One of the more notable effects of the tight financial landscape of the last few years has been a renewed emphasis on waste reduction: Some manufacturers found themselves suddenly scrambling to improve cash flow and were willing to try anything in order to keep their businesses from going under. For Borawski, the recession perhaps rang alarm bells in areas that were in need of attention all along.

"Certainly the turn to tougher times provoked cost reductions and waste is an obvious target. Whether there was a wake-up call or not is hard to discern. It shouldn't take a recession to make obvious that waste, in any form, comes dollar-for-dollar off the bottom line. It's less obvious that waste also impacts the top line. There is ample evidence that quality remains able and willing to contribute to the success of any organization."

Recent data from Oppenheimer outlined a theory that businesses in the industrial market are actually healthier now than before the recession, suggesting manufacturers are doing something to address waste and inefficiency. While it's unclear if the businesses have strengthened based on sheer cost cutting (in areas likes labor reduction and halted production runs), it's also likely that some internal initiatives to reach these bottom-line dollars are most likely being implemented.

"Those who study the cost of poor quality say the average manufacturer loses 20 percent of its revenue to the costs of poor quality — waste, rework, warranty, recalls, and customer losses, to name a few," adds Borawski.

Six Sigma Goes to Washington

Six Sigma has recently gained a bit more media attention as a process undergoing consideration by the government to help reduce the soaring national debt. According to a recent press release from ASQ, the Obama administration is currently examining how Lean Six Sigma might be utilized to help eliminate federal waste. The results of an ASQ survey suggest that, while this method could help reduce the soaring national debt, it also faces some key challenges in government implementations, including:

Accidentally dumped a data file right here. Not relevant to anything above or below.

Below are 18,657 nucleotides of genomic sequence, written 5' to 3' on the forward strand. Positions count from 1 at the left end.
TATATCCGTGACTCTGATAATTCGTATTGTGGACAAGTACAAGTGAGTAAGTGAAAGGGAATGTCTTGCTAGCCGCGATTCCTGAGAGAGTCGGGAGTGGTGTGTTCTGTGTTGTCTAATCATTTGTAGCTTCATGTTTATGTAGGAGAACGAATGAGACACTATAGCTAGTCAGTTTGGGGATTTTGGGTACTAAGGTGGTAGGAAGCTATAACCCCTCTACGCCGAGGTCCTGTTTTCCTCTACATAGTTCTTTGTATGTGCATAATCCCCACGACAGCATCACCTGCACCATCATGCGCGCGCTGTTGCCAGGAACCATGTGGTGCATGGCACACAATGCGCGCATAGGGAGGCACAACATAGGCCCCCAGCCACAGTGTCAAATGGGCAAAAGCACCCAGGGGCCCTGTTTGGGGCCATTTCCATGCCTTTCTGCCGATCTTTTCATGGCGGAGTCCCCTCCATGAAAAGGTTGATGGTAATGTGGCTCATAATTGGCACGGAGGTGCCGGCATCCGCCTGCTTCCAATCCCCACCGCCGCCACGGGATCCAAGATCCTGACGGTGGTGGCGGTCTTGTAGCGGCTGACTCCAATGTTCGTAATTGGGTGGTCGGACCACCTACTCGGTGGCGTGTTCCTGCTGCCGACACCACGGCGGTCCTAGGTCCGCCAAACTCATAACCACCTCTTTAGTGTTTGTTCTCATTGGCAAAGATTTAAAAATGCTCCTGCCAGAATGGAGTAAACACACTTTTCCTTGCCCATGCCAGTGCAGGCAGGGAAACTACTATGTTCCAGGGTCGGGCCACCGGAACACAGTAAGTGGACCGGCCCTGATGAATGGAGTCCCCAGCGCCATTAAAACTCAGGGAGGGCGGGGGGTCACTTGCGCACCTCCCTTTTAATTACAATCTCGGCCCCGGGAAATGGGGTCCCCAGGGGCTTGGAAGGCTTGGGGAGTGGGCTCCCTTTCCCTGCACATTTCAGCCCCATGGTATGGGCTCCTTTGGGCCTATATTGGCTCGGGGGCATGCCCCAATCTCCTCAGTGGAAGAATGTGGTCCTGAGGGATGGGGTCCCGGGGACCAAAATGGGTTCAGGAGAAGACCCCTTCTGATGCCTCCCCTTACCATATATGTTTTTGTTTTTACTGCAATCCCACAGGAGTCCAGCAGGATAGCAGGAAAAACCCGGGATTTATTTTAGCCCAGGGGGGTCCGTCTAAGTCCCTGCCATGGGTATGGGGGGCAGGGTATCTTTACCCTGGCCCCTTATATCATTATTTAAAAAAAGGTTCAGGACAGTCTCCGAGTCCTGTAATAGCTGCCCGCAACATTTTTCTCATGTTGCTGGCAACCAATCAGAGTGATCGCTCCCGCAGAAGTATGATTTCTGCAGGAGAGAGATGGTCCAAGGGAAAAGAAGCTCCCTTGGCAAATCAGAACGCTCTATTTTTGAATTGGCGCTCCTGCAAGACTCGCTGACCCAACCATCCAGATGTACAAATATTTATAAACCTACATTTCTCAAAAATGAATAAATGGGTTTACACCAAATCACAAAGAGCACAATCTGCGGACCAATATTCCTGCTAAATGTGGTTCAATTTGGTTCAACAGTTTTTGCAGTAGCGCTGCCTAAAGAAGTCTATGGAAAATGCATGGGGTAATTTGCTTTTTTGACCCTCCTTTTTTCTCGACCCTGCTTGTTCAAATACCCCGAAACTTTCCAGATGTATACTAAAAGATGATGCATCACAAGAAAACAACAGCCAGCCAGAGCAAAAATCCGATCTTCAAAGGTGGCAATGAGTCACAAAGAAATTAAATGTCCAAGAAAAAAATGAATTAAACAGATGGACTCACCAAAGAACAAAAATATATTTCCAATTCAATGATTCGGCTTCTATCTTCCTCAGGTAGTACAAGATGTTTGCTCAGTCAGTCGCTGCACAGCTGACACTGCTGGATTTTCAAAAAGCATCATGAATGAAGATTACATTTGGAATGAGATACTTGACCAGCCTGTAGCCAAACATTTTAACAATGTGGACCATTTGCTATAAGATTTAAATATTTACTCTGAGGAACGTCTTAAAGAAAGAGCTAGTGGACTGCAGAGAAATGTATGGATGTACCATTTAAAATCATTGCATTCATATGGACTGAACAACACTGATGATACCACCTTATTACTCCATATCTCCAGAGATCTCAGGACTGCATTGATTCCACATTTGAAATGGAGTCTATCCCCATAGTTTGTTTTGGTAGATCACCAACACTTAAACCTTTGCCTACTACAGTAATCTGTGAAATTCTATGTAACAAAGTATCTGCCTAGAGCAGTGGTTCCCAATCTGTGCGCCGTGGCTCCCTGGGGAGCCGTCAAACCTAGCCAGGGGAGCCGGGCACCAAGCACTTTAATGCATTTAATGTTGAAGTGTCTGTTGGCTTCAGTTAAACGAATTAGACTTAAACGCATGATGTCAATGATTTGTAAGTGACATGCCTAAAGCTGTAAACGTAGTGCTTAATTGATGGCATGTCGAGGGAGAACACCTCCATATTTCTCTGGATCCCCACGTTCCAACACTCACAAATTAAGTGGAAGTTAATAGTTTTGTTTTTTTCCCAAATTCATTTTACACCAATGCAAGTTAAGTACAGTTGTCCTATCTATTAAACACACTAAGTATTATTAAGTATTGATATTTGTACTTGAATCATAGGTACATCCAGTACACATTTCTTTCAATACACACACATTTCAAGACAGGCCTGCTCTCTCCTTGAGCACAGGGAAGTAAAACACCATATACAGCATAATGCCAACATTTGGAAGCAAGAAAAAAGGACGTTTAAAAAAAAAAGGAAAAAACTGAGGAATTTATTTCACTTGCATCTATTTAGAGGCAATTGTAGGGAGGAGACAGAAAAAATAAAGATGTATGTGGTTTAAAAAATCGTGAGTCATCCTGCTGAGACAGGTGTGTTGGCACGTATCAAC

• An environment faced with conflicting strategies, goals, and priorities.
  • Creating a sense of urgency to deploy a comprehensive improvement methodology across all government agencies.
  • The personnel management model currently used by many government agencies.
  • A lack of familiarity with Lean Six Sigma and how it can benefit the organization.
  • Ongoing political partisanship.

And whether in the government or private enterprise, it seems "an environment faced with conflicting strategies, goals, and priorities" could be a description for any organization, and top-down buy-in from management will need to be at the core of any initiative. If not, says Borawski, the Six Sigma journey can come to a halt rather quickly, without realizing the positive results available. It also takes a willingness to look at some tried-and-true methods, says Borawski, rather than always trending towards newer flash-in-the-pan ideas. "It's a source of great frustration for the well versed quality professional to see senior management chase 'what's new' when what's old may be more impactful to the organization," says Borawski.

Ultimately, "The tools don't fail; they can't," he says. "We may fail to use them correctly but we should know the difference between the failure of the tool and a failure of its use. Hammers are great for driving nails, less so for turning screws."